The responsibility paradox

Dr. Scott Peck believes that we cannot solve life’s problems except by solving them. This statement, he says, is idiotically tautological or self-evident, yet it is seemingly beyond the comprehension of much of the human race. This is because we must accept responsibility for a problem before we can solve it.
We cannot solve a problem if, “It is not my problem.” We cannot solve a problem by hoping that someone else will solve it for us. I can only solve a problem only when I say, “This is my problem and it is up to me to solve it.”But many, so many, seek to avoid the pain of their prob­lem by saying to themselves: “This problem was caused me by other people, or by social circumstances beyond my control, and therefore it is up to the other people or society to solve this problem for me. It is not really my personal problem.”
Dr. Peck observes that the extent to which people will go psychologi­cally to avoid assuming responsibility for personal problems, while always sad, it is sometimes almost ludicrous.
Most people who come to see a psychiatrist, it is believed, are suffer­ing from what is called either neuro­sis or character disorder. Put simply, these two conditions are disorders of responsibility, and as such, they are opposite styles of relating to the world and its problems.
The neurotic assumes too much responsibility; the person with a character disorder not enough. When neurotics are in conflict with the world, they automatically assume that they are at fault.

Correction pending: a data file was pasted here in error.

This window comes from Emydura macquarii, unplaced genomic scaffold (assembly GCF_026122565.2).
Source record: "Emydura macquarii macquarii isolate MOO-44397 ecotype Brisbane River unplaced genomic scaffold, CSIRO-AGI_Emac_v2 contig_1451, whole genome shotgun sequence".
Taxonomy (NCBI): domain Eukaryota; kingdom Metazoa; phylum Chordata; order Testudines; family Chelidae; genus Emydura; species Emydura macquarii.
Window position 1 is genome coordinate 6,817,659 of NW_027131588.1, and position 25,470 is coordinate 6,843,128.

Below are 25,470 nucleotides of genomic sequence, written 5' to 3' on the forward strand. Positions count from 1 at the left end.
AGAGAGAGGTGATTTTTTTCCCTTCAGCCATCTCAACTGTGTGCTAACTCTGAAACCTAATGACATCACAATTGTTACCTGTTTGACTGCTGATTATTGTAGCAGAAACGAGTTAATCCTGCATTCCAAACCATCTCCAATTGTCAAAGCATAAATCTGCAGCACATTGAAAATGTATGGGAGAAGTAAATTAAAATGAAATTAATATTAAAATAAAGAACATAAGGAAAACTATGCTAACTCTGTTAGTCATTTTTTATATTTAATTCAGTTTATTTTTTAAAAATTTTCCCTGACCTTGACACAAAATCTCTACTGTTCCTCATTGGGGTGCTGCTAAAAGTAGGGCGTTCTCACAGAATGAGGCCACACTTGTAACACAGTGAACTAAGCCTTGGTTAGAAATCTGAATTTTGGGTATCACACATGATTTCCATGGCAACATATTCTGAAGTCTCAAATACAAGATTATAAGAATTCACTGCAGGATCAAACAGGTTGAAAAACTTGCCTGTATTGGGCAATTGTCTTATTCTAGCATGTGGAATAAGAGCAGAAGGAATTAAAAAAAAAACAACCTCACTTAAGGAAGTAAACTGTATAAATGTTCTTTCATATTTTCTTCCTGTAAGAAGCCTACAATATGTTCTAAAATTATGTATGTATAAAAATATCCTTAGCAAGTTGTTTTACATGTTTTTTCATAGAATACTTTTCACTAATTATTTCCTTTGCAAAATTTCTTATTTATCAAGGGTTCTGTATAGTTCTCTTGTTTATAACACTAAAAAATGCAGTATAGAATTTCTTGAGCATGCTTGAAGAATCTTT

When those with character disor­ders are in conflict with the world, they automatically assume that the world is at fault.
Few of us can escape being neu­rotic or character disordered to at least some degree. The reason for this, Dr. Peck believes, is that the problem of distinguishing what we are and what we are not re­sponsible for in this life is one of the greatest problems of human existence. It is never completely solved; for the entirety of our lives we must continually assess and reassess where our responsibilities in the ever-changing course of events.
“Nor is this assessment and re­assessment painless if performed adequately and conscientiously. To perform either process adequately we must possess the willingness and the capacity to suffer contin­ual self-examination. And such capacity or willingness is not inherent in any of us.”
In a sense, Dr. Peck tells us, all children have character disorders, in that their instinctual tendency is to deny their responsibility for many conflicts in which they find themselves. Similarly, all children have neurosis; in that they will in­stinctual assume responsibility for certain deprivations they experi­ence but do not yet understand.